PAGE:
Attentiveness: Earthquake and Eclipse - Gordon Conwell

Attentiveness: Earthquake and Eclipse

“Did you feel the earthquake?” This was the topic of murmuring circulating the campus on April 10. An earthquake in New England is a rare, but not an unknown, occurrence. When we lived in California, earthquakes were more common, thus less worthy of news and chatter in the hallways.

Only two days earlier the discussion on the campus had centered around where people were going to “see” or experience the eclipse. This event doesn’t occur very often so there was discussion weeks in advance, along with sporadic preparations to optimize the eclipse-viewing experience. The next solar eclipse occurs in 2044, so we don’t experience either of these events often in New England. (I plan to be around to witness the next eclipse!)

With the conjunction of both an eclipse and an earthquake, Nancy and I heard (and read about) people saying things like, “The Lord is trying to tell us something.” Though earthquakes are mostly unpredictable, eclipses have been quite predictable since the time of the ancient Greeks in the sixth century BCE.[1] But, yes. The Bible is clear that the Lord is telling us something. He speaks all the time; there are times he uses a shout and other times, a whisper. Yet at all times we must be attentive, for God does speak through his creation:

The heavens declare the glory of God;
the skies proclaim the work of his hands.
Day after day they pour forth speech;
night after night they reveal knowledge. (Psalm 19:1-2)

If we pay attention, we will hear God proclaim through his creation: “I am God. I have created all and there is no other.”

Sometimes God speaks with power:

For since the creation of the world God’s invisible qualities—his eternal power and divine nature—have been clearly seen, being understood from what has been made, so that people are without excuse. (Romans 1:20)

So we are without excuse, as Paul says. And this is true even more so now, since we can avail listening to God’s two “books”: creation and the Bible. When we do so we will remember that we are but dust:

For he knows we are but dust and that our days are few and brief, like grass, like flowers, blown by the wind and gone forever. (Psalm 103:14-16)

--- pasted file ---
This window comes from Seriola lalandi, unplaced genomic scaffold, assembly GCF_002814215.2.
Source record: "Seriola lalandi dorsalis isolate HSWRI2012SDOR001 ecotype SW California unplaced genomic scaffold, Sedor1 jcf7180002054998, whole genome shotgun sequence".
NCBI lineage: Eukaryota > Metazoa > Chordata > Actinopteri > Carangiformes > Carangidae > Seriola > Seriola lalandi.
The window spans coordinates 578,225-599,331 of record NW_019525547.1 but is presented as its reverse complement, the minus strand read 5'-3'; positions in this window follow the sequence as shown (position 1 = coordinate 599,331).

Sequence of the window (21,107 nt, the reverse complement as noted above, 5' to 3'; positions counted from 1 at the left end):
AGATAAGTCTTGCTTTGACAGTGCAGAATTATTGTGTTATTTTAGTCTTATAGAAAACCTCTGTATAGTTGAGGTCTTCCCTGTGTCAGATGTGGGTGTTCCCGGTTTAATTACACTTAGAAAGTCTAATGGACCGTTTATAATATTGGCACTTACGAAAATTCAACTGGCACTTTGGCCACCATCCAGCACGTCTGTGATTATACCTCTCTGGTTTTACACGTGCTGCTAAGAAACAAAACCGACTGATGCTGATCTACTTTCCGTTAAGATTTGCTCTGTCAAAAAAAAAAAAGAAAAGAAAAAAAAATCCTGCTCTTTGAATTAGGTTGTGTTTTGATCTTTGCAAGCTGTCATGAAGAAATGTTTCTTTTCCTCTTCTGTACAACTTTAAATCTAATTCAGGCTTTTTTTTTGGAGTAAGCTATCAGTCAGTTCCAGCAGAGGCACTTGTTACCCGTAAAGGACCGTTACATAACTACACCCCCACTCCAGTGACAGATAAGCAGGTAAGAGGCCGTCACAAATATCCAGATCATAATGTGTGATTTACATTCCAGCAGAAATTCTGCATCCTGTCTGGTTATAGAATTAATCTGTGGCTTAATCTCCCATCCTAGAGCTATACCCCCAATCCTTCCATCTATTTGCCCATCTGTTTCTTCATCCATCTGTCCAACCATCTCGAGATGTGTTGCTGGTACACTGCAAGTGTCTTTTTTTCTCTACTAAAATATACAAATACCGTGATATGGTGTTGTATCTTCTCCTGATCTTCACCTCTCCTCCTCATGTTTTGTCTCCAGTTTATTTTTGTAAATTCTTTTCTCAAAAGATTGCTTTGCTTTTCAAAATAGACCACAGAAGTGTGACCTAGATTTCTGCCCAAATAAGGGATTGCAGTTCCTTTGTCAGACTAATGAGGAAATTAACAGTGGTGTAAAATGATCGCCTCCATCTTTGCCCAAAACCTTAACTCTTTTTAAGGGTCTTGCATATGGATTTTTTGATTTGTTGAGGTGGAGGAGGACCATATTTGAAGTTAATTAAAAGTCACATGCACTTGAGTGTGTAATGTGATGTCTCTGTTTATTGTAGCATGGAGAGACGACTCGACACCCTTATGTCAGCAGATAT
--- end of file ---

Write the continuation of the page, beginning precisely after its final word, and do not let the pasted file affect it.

At any time, we can be taken away. That, I believe, is the gift of creation speaking. God is great and powerful. In fact, God is greater than we can imagine and occasionally we are reminded that we who are so small must accept God’s greatness and our own need.

The basic prayer of the Psalms, and for all humans, is a simple one: “Save me!” It is a plea from one who knows his or her need as well as God’s great power and love. The “book” of creation brings into high relief God’s great power. We see and feel it all around us in his creation. However, the second “book” of God, the Bible, interprets what creation cannot articulate, and that is the nature of God’s love. Christ, who is the Word, is the Love of God in creation.

The LORD works righteousness and justice for all the oppressed. The LORD is compassionate and gracious, slow to anger, abounding in love.
He does not treat us as our sins deserve or repay us according to our iniquities.
As far as the east is from the west, so far has he removed our transgressions from us. (Psalm 103:6,8,10,12)

Yes, God is trying to tell us something when we feel an earthquake or witness an eclipse. But He is speaking not only through creation, but with greater clarity and specificity through his Word. When there are earthquakes and eclipses, our response should be to humble ourselves, worship, and draw near to this powerful God of creation through the intimacy of his loving Word.

[1] The Jesuits had preserved such knowledge from the Arabs, who had learned it from ancient Christians, who had learned it from the ancient Greeks. In fact, the Jesuits brought back this long-forgotten information to Beijing, China in the sixteenth century.

Dr. Scott W. Sunquist, President of Gordon-Conwell Theological Seminary, is author of the “Attentiveness” blog. He welcomes comments, responses, and good ideas.


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